home Olympic Games Alyce Wood: Tokyo is a family affair

Alyce Wood: Tokyo is a family affair

While these Olympics will be different with a lack of crowds, Mary Konstantopoulos shares why, for canoer Alyce Wood, it will be a family affair.

Alyce Wood is Tokyo bound! Sourced: Australian Olympic Committee
Alyce Wood is Tokyo bound! Sourced: Australian Olympic Committee

The 2021 Tokyo Olympics are certainly going to be different.

In a ‘Playbook’ released by the Organising Committee in April this year, specific rules were set out for all athletes who will compete at the Games. Amongst other things, athletes will be required to wear a mask at all times, even when standing on the dais, athletes have also been warned about singing, cheering and celebrating with their teammates and will unfortunately be unable to access spectator areas to watch other sports.

For many athletes, one of the toughest parts about competing at the Olympics will be the absence of spectators, meaning that for most athletes family and friends will not be in attendance.

That won’t be the case for Alyce Wood.

In Tokyo, Wood will represent Australia in the canoe-sprint events. This will be her second Olympic Games after making her debut in Rio alongside her paddle partner Aly Bull. Bull and Wood won both K2 selection events, defeating Naomi Flood and Jo Brigden-Jones to secure their place at Rio.

When Wood goes to Tokyo, she will be fortunate enough to be joined by her husband and her mother-in-law.

That’s because paddling very much runs in the family. Wood’s husband Jordan will also be representing Australia at Tokyo in the canoe-sprint events and Wood is also coached by her mother-in-law, Olympic medallist, Anna Wood.

“The Wood family is well known in the paddle community,” said Alyce.

“Jordan’s mum Anna and his late father Steve were both Olympic medallists, so some say that Jordan has been paddling since he was in the womb. He played other sports, but he always came back to paddling.

“My parents don’t hold up their end of the bargain, that’s for sure.”

Alyce, came to the sport a little bit later than Jordan.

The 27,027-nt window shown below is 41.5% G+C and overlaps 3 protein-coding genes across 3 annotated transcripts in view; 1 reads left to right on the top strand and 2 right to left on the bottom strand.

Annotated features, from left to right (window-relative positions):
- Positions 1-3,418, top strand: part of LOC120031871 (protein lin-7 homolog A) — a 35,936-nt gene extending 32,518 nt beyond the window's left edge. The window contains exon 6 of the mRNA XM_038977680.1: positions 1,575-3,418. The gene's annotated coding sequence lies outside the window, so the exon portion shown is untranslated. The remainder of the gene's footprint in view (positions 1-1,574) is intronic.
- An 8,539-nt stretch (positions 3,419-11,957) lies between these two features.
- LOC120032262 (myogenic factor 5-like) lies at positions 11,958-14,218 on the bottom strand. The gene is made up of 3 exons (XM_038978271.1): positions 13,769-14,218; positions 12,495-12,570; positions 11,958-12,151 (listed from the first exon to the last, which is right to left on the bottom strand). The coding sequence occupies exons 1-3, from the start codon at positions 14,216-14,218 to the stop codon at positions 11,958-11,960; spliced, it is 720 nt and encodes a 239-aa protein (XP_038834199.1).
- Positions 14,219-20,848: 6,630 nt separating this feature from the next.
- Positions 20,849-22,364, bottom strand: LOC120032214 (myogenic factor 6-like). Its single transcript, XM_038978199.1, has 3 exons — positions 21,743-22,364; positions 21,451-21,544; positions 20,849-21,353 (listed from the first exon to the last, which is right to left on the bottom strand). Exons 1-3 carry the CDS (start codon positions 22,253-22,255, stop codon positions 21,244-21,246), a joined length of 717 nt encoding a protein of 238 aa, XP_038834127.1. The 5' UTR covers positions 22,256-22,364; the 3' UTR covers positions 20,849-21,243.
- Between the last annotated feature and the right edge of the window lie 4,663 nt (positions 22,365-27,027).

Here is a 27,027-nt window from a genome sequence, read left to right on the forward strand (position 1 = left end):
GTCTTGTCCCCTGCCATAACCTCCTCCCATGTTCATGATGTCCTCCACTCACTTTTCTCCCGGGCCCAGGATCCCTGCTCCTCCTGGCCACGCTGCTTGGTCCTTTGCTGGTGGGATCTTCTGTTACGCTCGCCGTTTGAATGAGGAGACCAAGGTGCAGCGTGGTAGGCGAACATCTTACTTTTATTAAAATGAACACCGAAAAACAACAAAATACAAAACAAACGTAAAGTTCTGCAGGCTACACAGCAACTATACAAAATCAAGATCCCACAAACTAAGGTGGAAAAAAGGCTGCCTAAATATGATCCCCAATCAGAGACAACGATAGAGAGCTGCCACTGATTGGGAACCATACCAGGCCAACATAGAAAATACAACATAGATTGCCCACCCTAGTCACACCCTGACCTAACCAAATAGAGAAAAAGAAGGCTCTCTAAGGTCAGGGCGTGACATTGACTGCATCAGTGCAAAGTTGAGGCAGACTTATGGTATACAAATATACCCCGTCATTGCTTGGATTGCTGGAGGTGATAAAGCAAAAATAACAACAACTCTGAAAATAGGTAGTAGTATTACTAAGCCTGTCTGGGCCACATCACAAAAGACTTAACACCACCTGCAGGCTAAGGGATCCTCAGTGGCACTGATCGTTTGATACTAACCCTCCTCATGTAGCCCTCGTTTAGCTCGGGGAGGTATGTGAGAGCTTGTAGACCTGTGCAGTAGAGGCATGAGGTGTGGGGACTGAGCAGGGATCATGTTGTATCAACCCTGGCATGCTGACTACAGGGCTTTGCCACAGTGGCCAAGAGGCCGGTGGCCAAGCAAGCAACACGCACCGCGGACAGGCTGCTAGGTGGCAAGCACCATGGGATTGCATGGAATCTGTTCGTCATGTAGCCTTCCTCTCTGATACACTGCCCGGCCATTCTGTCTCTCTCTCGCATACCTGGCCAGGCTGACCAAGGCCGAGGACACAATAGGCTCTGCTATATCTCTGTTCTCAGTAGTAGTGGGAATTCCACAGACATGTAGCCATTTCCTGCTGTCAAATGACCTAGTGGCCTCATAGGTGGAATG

Growing up, Wood aspired to be an Ironwoman. A proud member of the Maroochydore Surf Life Saving Club, she first decided to try kayaking when she was 15 years old to improve her surf ski paddling. She immediately fell in love with the sport.

Surf lifesaving is a common pathway for many athletes who eventually turn to kayaking. In fact, most of the kayakers that represented Australia at the Rio Olympics were part of Surf Life Saving Clubs.

Wood was also inspired by Clint Robinson, who was also a member of Maroochydore Surf Life Saving Club.

As well as being a surf lifesaver, Robinson is also an Australian sprint kayaker and has won three Olympic medals. He won gold in the 1992 K1 1000 metre event, silver in the 2004 K2 500 metre event and bronze 1996 K1 1000 metre event.

“It wasn’t just about Clint’s medals,” said Wood.

“He became a real role model of mine while I was at Maroochydore because not only was he a great athlete, but he was also someone who really encouraged the youngsters coming through.

“I was one of those youngsters.

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One of the benefits of your husband also being an Olympian is that last year, when many athletes were facing challenges due to the pandemic, Wood had someone by her side that truly understood what she was going through.

“We dealt with it in a really similar way,” said Wood.

“We looked at the decision to postpone and we realised that it was the only decision that was realistic.

“It wasn’t until August, when we were due to be competing in Tokyo that I had some tough times. 

“It was good to have someone next to me who got it and we were lucky that we went through it together.”

Whilst the pandemic was a challenge, particularly because Alyce and Jordan did not get to see their teammates for most of last year, there were some benefits.

“Pre-COVID, I had been on the team for almost nine years,” said Wood.

“I lived in a bit of a bubble and sort of did what I was told.

“All of a sudden we couldn’t be in our normal environments. We took our boats home and started training together, which was unusual because usually the men and the women train separately.

Because Alyce and Jordan were training at home, together, training could be more on their terms.

This gave the two athletes the opportunity to paddle in some new waterways and remember what it is that made them fall in love with the sport in the first place.

“We would go paddling and do the sessions we wanted to do,” said Wood.

“I love paddling and I love that we get to do it together.

“It reignited my passion for the sport again. We got to see different parts of this amazing country we live in, connect with other paddlers and just remember why we love the sport so much.

“It was a real reality check.”

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